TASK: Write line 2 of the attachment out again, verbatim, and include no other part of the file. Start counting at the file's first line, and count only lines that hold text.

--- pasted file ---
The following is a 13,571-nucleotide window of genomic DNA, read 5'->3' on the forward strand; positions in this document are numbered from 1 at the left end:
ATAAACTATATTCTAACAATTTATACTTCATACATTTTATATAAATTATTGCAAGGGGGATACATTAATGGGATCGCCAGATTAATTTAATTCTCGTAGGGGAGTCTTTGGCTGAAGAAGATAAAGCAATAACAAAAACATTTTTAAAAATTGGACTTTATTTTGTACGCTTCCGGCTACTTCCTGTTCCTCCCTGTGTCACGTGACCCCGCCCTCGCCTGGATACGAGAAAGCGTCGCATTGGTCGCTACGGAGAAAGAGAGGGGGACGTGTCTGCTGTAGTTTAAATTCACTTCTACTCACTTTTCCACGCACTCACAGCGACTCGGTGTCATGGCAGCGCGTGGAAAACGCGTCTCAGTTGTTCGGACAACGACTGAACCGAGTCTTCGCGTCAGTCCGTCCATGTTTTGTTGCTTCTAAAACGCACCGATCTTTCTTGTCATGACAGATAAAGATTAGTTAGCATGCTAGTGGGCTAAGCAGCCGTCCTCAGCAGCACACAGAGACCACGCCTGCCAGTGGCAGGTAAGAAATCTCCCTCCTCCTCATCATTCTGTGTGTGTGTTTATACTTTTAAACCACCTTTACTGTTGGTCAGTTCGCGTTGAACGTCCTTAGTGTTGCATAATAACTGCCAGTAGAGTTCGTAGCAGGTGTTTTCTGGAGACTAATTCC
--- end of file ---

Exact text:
ATAAACTATATTCTAACAATTTATACTTCATACATTTTATATAAATTATTGCAAGGGGGATACATTAATGGGATCGCCAGATTAATTTAATTCTCGTAGGGGAGTCTTTGGCTGAAGAAGATAAAGCAATAACAAAAACATTTTTAAAAATTGGACTTTATTTTGTACGCTTCCGGCTACTTCCTGTTCCTCCCTGTGTCACGTGACCCCGCCCTCGCCTGGATACGAGAAAGCGTCGCATTGGTCGCTACGGAGAAAGAGAGGGGGACGTGTCTGCTGTAGTTTAAATTCACTTCTACTCACTTTTCCACGCACTCACAGCGACTCGGTGTCATGGCAGCGCGTGGAAAACGCGTCTCAGTTGTTCGGACAACGACTGAACCGAGTCTTCGCGTCAGTCCGTCCATGTTTTGTTGCTTCTAAAACGCACCGATCTTTCTTGTCATGACAGATAAAGATTAGTTAGCATGCTAGTGGGCTAAGCAGCCGTCCTCAGCAGCACACAGAGACCACGCCTGCCAGTGGCAGGTAAGAAATCTCCCTCCTCCTCATCATTCTGTGTGTGTGTTTATACTTTTAAACCACCTTTACTGTTGGTCAGTTCGCGTTGAACGTCCTTAGTGTTGCATAATAACTGCCAGTAGAGTTCGTAGCAGGTGTTTTCTGGAGACTAATTCC